Eventually, the Bishop ordered the church closed. Most of the parish, including William Howard Melish and his wife, began to attend services at nearby Grace Church. In 1961, the Bishop declared the church “extinct,” and its ownership transferred from the parish to the Diocese of Long Island (7:4). John Howard Melish lived in the rectory until his death in 1969. That same year the parish from St. Ann’s church moved to Holy Trinity and it was renamed the Church of St. Ann’s and the Holy Trinity.

Gems in the collection

The collection includes a number of letters between William Howard Melish and Mr. Ralph E. Wager, who wishes to write a biography about Bouck White. White, a friend of the elder Melish and a controversial minister in the Episcopal church, helped to set up youth athletic programs at Holy Trinity. His notoriety was due in part to The Call of the Carpenter, a book he wrote, published in 1911, which portrayed Jesus Christ from a socialist’s standpoint.

A pamphlet written about the Melishes by Arthur Miller (8:5)

Personal letters, as well as congregation-wide mailings and official requests, shed some light on the troublesome years of the Melish Case. This correspondence includes missives from William Howard Melish to his father, from Dr. Herman Sidener to Ms. Anna May Mason, and from the vestry to the parishioners.

The collection contains long runs of relevant serials, from the Holy Trinity Parish News to The Churchman, a national journal now known as Human Quest. The self-published works of both the Melishes and their friends, such as Arthur Miller, add further value to the collection.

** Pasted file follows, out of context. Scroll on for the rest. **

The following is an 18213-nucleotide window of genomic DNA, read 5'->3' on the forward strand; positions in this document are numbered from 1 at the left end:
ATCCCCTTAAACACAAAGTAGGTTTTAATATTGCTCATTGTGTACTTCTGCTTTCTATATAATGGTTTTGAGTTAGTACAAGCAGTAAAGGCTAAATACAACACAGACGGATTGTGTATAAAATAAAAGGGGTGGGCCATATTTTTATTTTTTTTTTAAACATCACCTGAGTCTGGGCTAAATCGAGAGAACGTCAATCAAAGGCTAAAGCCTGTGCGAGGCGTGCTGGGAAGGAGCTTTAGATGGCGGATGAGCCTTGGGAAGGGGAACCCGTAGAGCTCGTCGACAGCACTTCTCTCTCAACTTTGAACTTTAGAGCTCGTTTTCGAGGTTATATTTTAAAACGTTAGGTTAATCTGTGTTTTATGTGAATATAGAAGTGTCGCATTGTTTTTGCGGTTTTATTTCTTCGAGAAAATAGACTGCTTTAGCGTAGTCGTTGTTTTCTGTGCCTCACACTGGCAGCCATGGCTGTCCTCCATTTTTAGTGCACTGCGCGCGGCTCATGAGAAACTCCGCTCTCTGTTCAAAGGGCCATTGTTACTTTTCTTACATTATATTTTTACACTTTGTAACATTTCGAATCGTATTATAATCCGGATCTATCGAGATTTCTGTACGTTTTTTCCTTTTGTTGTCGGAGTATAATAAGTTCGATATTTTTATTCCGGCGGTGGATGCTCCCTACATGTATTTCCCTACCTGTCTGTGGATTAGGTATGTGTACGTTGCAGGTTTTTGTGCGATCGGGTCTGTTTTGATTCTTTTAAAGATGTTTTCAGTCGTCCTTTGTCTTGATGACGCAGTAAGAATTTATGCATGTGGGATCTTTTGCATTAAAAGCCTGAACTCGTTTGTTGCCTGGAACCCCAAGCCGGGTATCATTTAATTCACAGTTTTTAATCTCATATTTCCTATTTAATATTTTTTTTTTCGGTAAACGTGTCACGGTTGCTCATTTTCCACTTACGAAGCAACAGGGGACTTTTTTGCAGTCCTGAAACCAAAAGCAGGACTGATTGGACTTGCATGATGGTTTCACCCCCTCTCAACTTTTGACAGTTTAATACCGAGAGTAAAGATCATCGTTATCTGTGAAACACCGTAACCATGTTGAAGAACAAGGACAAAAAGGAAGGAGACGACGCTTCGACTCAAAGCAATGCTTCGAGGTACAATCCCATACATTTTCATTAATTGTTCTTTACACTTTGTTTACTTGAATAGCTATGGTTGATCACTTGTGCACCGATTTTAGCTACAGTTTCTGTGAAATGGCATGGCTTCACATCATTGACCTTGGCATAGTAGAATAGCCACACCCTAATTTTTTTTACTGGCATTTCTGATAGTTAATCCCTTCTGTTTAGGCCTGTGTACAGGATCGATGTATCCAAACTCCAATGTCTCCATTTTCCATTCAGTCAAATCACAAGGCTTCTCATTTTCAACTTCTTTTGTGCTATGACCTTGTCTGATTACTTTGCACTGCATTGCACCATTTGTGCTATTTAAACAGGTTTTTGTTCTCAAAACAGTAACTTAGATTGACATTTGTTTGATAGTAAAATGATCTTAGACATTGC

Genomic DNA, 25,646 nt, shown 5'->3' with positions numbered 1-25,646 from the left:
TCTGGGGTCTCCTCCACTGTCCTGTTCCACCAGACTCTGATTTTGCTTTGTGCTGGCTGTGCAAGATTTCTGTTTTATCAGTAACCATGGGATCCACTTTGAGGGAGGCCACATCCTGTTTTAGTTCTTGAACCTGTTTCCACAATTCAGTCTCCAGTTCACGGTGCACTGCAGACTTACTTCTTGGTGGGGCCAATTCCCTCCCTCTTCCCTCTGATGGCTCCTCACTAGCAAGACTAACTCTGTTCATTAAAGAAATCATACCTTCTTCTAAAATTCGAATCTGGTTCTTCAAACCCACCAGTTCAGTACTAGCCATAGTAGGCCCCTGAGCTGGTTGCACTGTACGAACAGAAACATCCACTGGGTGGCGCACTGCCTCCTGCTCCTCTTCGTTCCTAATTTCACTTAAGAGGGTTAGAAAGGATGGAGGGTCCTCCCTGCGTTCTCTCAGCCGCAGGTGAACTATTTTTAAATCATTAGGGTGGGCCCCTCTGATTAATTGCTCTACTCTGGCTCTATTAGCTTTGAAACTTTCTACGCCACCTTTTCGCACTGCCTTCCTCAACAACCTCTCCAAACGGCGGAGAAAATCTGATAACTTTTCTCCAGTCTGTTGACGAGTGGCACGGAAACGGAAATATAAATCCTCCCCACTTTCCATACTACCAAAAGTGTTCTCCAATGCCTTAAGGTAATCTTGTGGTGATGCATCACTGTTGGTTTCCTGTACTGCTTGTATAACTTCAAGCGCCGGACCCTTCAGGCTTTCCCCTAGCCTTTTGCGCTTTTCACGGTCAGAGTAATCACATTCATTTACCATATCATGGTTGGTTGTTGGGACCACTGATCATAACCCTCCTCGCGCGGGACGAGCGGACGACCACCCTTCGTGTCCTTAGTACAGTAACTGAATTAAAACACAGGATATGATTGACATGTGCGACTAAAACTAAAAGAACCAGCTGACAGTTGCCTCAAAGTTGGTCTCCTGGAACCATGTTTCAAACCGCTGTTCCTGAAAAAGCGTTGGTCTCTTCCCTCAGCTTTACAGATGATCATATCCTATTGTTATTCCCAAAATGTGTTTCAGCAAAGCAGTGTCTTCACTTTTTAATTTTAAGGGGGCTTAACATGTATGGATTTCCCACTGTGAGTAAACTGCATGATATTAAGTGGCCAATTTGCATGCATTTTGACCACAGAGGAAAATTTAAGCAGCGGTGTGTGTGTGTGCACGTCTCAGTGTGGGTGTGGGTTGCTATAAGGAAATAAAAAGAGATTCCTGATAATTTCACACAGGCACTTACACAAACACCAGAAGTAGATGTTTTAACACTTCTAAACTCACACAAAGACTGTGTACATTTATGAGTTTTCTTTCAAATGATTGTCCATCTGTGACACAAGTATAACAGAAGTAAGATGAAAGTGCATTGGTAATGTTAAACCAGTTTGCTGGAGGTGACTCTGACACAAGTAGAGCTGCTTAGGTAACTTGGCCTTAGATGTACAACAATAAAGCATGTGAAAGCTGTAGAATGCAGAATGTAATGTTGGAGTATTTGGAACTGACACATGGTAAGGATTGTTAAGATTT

Legal records from the Melish Case and administrative records from both the Church of the Holy Trinity and Trinity House, its non-sectarian, co-ed residence club, are also included in the collection. See the finding aid (PDF) for more information.

The Brooklyn Historical Society is located at 128 Pierrepont Street in Brooklyn Heights. It has possibly the most beautiful library in the city, fascinating collections, and  it is well worth a visit.

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One Comment leave one →
  1. July 27, 2013 10:23 am

    When I came to New York City as a college girl for the summer of 1966. I worked for Howard Melish. He had a small office at 799 Broadway where he raised money for the Southern Conference Education Fund. He certainly was the consummate gentleman! He kept a bottle of bourbon in the supply cabinet and each day at 3 o’clock we would stop what we were doing–this was in the days before answering machines even–to enjoy a nip and conversation. He insisted on interesting stamps for the party invitations we sent out and sat with me while I stamped envelopes, apparently to converse but maybe to make sure I affixed the stamps right side up. I was never able to develop a taste for bourbon but I am still careful about stamps and addressing people I don’t well by their surnames, as per his example.
    Thanks for the interesting historical background.